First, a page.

Foxconn, the Taiwan-based electronics maker, announced on Wednesday that it’s proposed Wisconsin project will be focused on research and development, a reversal from past statements that the firm would create thousands of manufacturing jobs.
The company said in a statement it remains committed to the project and creating 13,000 jobs, but added that the global market has shifted and “necessitated the adjustment of plans for all projects, including Wisconsin.”
President Donald Trump, center, along with Wisconsin Gov. Scott Walker, left, and Foxconn Chairman Terry Gou participate in a groundbreaking event for the new Foxconn facility in Mt. Pleasant, Wis., June 28, 2018.
3. Immigration deadline looms
Congress has until Feb. 15 to agree on an immigration deal before the government runs out of money.
Lawmakers on both sides of the aisle agree that some measures regarding border security are required, but trying to negotiate on Trump’s border wall campaign promise remains an issue, ABC News’ Ali Rogin tells us.
“The president has used the term ‘wall’ so much,” Rogan says, “that anything on the Republican side that does not include the wall could potentially be seen as a defeat, and anything on the Democrat side that does include a wall could be seen as a defeat.”
This week, the Trump administration’s new asylum-seeker policy, which requires people wait in Mexico as their cases work their way through the courts, took effect. There’s been a significant increase in requests, and ABC News contributor John Cohen, a former acting undersecretary at the Department of Homeland Security, argues in favor of sending more resources to the border to process cases.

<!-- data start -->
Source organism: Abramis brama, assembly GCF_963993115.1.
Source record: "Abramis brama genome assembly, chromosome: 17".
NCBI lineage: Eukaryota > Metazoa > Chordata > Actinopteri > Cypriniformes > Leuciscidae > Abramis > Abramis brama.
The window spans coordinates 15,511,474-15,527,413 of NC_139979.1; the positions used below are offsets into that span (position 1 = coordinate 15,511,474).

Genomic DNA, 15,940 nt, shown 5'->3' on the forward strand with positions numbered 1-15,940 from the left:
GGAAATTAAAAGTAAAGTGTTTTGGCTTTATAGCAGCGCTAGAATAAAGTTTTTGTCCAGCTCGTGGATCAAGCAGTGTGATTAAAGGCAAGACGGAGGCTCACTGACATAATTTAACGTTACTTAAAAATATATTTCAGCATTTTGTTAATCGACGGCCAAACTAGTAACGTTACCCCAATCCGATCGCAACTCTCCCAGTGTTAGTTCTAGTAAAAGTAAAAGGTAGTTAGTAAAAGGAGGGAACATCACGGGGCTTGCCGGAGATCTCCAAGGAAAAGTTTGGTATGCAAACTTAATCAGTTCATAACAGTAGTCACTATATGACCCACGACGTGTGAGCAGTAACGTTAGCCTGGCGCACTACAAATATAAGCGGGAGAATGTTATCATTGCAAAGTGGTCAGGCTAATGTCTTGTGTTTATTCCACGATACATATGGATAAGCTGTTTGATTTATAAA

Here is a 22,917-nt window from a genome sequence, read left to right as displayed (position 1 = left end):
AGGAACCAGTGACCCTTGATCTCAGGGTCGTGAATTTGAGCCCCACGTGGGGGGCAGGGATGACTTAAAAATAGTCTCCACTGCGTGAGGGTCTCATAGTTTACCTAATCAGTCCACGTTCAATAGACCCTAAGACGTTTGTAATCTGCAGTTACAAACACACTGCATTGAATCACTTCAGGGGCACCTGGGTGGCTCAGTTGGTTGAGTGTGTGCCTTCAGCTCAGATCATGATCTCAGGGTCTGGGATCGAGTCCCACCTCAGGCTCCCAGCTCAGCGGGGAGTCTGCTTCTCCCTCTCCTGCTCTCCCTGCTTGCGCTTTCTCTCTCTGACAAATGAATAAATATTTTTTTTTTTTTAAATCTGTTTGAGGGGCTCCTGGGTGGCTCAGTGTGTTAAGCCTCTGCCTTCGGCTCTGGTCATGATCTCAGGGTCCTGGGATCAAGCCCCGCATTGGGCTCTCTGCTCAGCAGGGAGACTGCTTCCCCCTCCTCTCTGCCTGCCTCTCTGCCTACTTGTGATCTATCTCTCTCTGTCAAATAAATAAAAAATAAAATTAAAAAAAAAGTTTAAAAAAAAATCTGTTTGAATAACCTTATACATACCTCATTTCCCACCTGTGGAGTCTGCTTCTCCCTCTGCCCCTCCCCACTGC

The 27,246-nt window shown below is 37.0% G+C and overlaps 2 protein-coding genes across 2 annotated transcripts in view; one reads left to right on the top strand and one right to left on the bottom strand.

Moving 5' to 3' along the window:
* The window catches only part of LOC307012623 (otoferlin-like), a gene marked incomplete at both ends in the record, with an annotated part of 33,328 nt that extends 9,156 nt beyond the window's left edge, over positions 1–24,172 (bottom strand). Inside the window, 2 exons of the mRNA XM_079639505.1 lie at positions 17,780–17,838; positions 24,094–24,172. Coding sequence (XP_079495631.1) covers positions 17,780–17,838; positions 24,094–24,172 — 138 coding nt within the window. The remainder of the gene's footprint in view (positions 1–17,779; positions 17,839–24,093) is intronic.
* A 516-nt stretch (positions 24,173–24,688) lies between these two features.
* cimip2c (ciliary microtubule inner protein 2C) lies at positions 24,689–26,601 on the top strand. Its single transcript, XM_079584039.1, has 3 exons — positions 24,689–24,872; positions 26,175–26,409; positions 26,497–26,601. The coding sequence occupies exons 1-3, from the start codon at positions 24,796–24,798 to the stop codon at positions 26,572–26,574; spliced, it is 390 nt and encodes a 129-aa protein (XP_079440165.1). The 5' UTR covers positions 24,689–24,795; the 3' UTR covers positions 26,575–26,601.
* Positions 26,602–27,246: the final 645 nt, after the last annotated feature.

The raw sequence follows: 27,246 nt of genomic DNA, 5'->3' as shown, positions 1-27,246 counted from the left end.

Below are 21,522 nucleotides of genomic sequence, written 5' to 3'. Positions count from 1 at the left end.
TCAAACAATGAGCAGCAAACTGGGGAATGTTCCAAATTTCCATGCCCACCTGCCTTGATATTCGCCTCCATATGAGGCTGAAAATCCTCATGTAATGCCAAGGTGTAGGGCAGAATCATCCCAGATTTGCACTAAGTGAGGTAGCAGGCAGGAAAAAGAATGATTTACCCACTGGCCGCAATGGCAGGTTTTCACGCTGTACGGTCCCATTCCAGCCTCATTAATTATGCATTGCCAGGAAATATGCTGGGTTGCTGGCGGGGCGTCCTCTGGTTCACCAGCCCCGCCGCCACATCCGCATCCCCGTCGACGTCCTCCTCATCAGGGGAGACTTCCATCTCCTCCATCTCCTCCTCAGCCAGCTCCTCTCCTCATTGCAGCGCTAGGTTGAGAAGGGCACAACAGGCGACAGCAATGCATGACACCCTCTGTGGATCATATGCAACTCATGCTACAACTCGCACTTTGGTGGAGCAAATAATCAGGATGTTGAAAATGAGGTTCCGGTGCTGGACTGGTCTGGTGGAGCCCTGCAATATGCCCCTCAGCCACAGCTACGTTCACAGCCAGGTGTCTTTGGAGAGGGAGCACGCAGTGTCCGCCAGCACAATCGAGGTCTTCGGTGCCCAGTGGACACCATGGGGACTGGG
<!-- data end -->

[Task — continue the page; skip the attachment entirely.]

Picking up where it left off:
A migrant sits with his children as they wait to hear if their number is called to apply for asylum in the United States, Jan. 25, 2019, in Tijuana, Mexico.
$582,834.82: A jury rules Rand Paul’s neighbor has to pay more than half a million dollars to the Kentucky senator following a 2017 scuffle over a pile of leaves.
‘I mean, you have hundreds of miles of open space, and they go out there, and they’re loaded up with drugs or they have women in the backseat of the cars with duct tape all over the place’: An administration official tells ABC News there’s no evidence to support the president’s repeated claims human traffickers are duct-taping women near the border — or that prayer rugs have been found.